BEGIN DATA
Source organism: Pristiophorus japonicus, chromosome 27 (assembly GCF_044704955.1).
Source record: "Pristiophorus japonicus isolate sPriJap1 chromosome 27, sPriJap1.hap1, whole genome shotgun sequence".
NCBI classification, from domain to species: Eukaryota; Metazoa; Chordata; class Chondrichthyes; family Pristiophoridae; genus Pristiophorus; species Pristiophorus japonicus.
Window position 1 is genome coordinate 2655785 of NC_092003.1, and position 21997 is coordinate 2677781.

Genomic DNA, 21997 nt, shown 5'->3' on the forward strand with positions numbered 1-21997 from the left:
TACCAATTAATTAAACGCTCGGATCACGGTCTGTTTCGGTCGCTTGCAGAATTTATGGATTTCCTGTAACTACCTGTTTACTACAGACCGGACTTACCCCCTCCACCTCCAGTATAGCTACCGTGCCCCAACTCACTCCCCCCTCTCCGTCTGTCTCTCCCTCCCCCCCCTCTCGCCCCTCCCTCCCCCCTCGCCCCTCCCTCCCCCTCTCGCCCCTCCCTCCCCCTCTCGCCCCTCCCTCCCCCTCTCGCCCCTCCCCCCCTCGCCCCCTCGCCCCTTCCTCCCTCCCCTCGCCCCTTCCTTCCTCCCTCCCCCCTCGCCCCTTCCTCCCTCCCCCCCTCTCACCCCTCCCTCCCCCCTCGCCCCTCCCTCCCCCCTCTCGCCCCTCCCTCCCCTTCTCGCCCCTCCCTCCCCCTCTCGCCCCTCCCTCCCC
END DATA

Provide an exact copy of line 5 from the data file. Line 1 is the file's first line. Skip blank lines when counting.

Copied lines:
Genomic DNA, 21997 nt, shown 5'->3' on the forward strand with positions numbered 1-21997 from the left: